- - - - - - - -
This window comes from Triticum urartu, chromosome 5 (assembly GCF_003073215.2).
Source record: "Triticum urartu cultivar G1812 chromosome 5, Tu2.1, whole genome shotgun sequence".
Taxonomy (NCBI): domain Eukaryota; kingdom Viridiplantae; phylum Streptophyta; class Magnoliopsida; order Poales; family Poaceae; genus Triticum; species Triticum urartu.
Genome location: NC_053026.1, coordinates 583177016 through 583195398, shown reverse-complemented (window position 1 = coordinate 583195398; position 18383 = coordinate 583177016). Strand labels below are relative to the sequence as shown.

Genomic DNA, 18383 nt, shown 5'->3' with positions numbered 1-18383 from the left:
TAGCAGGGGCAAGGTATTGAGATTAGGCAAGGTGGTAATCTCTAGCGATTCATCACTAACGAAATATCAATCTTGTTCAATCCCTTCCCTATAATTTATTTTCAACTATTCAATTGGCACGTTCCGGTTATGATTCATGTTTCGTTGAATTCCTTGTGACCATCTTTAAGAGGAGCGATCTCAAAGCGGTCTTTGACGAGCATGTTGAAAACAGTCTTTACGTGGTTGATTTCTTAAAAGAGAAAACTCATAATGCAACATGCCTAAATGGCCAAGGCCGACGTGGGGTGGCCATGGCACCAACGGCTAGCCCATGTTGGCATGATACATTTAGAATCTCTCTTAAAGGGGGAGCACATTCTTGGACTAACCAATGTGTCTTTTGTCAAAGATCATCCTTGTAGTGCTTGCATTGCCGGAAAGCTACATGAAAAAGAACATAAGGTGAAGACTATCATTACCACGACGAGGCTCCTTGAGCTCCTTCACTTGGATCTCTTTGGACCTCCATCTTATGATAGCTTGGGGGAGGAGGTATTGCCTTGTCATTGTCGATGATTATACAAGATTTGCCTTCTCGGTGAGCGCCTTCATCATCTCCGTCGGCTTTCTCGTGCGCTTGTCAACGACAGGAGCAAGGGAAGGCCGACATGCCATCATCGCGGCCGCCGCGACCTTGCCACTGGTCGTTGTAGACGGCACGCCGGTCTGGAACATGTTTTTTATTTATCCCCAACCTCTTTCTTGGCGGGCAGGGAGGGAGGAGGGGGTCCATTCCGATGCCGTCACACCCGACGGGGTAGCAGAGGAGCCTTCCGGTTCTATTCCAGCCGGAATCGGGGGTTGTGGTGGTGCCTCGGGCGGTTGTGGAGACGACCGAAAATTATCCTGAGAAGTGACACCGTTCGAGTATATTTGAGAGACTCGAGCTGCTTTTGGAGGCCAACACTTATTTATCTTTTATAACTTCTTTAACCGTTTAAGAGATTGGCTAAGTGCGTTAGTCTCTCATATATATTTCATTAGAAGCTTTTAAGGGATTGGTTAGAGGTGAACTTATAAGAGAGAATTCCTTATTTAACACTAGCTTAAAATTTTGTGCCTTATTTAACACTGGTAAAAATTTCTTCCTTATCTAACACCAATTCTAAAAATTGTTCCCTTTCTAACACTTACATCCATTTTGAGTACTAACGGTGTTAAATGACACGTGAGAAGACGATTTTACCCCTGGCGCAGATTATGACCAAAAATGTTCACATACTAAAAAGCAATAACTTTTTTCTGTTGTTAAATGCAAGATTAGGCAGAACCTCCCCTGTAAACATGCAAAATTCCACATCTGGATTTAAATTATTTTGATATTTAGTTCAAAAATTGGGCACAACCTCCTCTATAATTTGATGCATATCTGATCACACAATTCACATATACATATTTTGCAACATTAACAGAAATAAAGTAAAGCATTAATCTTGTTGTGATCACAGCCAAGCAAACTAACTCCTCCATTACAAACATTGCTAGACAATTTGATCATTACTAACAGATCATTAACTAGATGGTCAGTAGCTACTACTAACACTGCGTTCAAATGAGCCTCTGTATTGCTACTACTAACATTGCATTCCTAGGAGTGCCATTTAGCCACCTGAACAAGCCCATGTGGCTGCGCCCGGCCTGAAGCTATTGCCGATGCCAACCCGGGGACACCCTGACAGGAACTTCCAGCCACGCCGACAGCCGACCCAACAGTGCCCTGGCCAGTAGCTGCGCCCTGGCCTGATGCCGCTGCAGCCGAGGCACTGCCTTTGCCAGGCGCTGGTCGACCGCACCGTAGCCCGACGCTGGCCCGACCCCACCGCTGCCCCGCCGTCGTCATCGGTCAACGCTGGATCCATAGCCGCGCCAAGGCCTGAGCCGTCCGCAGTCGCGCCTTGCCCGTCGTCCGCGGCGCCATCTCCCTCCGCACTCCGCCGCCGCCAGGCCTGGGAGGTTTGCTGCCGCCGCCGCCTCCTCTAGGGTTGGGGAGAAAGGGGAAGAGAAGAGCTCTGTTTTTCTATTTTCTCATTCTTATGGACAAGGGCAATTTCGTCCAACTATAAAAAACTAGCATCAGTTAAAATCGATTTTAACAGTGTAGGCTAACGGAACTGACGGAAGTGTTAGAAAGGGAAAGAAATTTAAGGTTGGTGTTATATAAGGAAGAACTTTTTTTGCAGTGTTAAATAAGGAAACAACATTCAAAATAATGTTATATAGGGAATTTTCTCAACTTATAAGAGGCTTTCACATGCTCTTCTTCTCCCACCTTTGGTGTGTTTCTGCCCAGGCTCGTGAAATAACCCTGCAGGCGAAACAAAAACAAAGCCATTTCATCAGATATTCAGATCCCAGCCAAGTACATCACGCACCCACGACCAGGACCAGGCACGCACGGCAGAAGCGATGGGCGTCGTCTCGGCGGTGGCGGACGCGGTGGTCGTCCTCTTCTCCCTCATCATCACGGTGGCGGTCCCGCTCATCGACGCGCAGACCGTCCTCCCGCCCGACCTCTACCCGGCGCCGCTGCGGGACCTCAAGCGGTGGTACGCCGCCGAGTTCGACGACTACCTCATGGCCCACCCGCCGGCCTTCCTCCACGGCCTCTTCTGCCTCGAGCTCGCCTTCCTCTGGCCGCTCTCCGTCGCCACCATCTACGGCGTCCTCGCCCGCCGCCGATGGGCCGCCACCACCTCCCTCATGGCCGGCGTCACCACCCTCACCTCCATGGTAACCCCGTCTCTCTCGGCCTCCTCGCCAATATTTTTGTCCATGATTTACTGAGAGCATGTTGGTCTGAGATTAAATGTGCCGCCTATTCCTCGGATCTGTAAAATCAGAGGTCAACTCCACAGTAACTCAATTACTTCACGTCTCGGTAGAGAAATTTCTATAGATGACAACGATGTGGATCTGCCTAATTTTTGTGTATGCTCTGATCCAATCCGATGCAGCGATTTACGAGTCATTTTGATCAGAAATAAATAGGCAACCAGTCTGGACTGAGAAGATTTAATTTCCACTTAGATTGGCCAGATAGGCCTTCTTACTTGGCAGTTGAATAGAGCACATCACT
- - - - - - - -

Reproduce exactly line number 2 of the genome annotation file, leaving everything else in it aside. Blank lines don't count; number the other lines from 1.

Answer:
Source record: "Triticum urartu cultivar G1812 chromosome 5, Tu2.1, whole genome shotgun sequence".